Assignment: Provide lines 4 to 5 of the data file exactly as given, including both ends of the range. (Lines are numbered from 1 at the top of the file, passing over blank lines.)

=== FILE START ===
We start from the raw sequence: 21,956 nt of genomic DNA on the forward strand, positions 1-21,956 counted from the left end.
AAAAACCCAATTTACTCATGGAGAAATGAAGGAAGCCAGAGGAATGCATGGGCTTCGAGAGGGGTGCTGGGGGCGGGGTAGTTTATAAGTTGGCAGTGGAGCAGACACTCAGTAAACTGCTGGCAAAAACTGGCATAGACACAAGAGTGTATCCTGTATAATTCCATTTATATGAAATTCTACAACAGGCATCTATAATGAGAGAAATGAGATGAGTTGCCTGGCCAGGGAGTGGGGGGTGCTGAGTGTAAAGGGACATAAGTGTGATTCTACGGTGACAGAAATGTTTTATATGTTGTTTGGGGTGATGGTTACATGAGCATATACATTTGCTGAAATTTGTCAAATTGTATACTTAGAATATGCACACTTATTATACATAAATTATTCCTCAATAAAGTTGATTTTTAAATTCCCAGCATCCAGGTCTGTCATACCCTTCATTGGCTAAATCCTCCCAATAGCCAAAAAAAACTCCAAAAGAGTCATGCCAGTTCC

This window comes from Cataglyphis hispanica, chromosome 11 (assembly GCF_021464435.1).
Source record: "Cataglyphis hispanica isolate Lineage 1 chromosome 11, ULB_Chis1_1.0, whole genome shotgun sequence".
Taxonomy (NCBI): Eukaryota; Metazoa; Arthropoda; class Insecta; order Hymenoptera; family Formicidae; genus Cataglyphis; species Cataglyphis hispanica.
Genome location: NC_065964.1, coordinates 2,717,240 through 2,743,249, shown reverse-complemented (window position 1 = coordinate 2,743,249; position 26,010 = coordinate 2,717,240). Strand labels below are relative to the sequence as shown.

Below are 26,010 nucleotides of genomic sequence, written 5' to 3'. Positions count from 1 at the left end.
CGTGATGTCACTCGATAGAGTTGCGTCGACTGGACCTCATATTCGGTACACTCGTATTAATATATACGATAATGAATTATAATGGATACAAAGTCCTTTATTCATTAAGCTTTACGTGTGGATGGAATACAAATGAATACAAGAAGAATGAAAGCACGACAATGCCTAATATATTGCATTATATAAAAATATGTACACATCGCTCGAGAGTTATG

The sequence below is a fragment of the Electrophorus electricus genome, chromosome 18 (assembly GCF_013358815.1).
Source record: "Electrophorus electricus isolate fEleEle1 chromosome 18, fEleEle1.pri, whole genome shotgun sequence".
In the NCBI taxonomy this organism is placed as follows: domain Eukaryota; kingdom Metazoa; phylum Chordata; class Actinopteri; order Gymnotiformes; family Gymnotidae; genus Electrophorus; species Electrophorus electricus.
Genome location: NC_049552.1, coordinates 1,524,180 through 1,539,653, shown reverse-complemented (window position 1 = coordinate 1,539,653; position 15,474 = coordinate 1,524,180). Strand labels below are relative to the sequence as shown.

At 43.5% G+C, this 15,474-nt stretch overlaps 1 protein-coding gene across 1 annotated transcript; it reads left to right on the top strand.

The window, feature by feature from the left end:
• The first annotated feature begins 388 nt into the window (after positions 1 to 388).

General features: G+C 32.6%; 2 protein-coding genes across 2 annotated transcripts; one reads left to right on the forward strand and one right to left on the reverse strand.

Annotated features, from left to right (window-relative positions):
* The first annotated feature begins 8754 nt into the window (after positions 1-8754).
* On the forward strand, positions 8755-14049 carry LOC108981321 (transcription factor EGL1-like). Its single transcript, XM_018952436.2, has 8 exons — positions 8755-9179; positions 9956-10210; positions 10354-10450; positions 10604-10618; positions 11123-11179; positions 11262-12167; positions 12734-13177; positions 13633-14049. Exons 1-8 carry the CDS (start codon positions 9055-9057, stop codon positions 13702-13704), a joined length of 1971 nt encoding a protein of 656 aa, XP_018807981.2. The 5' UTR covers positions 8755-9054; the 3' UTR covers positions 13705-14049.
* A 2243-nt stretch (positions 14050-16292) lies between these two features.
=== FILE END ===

Source record: "Cataglyphis hispanica isolate Lineage 1 chromosome 11, ULB_Chis1_1.0, whole genome shotgun sequence".
Taxonomy (NCBI): Eukaryota; Metazoa; Arthropoda; class Insecta; order Hymenoptera; family Formicidae; genus Cataglyphis; species Cataglyphis hispanica.